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The Inventor of The Electric Telegraph

( Originally Published 1902 )



PROFESSOR SAMUEL MORSE, the brilliant young painter, sculptor, and scholar, became deeply interested in experiments with electro-magnetism. On the ship Sully, from Havre to New York, the idea of the electric telegraph appeared to his mind, and before he landed, he had the plans of his instrument all drawn, to the minutest detail, to be used in the application for his patent, and in its practical work. After having spent all his own money and as much as he could borrow, in his attempts to operate his machine, as a last possible hope he appealed to Congress for help. He asked for $30,000 for the construction of a little line from Baltimore to Washington. The last day of the session was drawing to a close, and it looked as though Congress would deny his request, and he would utterly fail in his project. He went to bed that night about heartbroken. At the breakfast table the next morning, a young lady congratulated him, and on asking the reason, he learned that the last act but one passed by Congress, was to furnish him the money he desired. He was so delighted with the news, that he promised the young lady that she should send the first message over his wire. And this is the one which she sent: " What bath God wrought ?"

What a difference there was between his feelings in the hotel that night, and those he experienced thirty years from that time, in the Academy of Music in New York, when a grand reception was given in his honor ! Distinguished men from all callings were present, and he was enthusiastically praised as one of the greatest inventors of the world. The instrument on which he sent his first message had been fastened to a wire in the Academy, and during the exercises he stepped up to it, and sent the following salutation : "Greeting and thanks to the telegraph fraternity throughout the world. Glory to God in the highest, on earth peace, good-will to men."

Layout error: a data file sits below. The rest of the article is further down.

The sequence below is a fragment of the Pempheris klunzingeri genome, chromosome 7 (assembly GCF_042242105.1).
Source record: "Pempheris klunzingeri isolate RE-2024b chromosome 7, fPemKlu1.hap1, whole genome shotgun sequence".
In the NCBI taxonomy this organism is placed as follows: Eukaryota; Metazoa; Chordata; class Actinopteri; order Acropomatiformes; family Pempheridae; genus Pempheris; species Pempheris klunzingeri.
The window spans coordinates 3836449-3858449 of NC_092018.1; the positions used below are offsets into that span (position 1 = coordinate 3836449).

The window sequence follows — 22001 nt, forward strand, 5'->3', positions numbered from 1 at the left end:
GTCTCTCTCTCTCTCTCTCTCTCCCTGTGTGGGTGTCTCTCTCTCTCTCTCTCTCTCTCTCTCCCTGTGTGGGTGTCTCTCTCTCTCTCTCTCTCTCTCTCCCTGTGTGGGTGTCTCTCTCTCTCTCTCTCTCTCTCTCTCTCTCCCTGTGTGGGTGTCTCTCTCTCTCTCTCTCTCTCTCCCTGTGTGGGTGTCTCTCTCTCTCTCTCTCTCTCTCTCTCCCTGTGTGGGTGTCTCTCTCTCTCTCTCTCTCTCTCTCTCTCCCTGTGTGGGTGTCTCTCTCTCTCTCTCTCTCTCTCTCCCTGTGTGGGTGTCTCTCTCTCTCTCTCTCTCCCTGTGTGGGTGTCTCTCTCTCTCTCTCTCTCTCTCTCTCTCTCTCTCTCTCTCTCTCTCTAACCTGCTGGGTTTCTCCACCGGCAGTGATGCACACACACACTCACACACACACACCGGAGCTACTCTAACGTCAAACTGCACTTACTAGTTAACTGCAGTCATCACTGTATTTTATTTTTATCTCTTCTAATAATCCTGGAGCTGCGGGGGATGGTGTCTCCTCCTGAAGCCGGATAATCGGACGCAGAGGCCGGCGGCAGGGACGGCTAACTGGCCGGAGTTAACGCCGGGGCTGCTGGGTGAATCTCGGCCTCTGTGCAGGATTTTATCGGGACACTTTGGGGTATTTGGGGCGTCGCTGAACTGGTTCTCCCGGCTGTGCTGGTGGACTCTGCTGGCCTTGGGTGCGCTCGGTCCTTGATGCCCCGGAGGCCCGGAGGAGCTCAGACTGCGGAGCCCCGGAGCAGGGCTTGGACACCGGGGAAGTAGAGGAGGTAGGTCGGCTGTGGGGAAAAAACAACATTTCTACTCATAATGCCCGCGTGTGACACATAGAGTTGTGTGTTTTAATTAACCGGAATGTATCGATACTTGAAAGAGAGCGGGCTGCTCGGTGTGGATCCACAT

How appropriate was the first message, " What hath God wrought?" If the professor had selected one himself it could not have been more in harmony with his spirit. In his intellectual conceptions ; in the aid he secured from Congress ; in a hundred other things connected with his practical experiment, he felt that he had been divinely led. The Holy Ghost brooded over the intellect of the nineteenth century, and the marvelous inventions that have multiplied the conveniences of civilized living have been the offspring. No devout person can look at them and appreciate their worth without saying, " What hath God wrought ?"

What an appropriate message was the one sent from the Academy of Music! It was the one which the angels had flashed by wireless telegraphy to the humble shepherds. It was the one that had been reported in the first communication from England to America over the Atlantic cable. It was the one that filled his heart to overflowing as, a man over eighty years old, with hair and beard white as snow, he walked to the instrument a veritable prophet of God, and telegraphed : " Glory to God in the highest, on earth peace, good-will to men."

Professor Morse's great invention has contributed to peace and good-will among men, by fastening cities and nations together by closer ties of commerce and stronger bonds of friendship. His life of purity, benevolence, and devotion, did its part to usher in a knowledge of the fatherhood of God and the brotherhood of man. There will come a time in the future when the quivering wires of earth will be united with the ecstatic wires of heaven in ascriptions of " Glory to God in the highest," at the fulfilment of the prophecy, " peace on earth, good-will to men."



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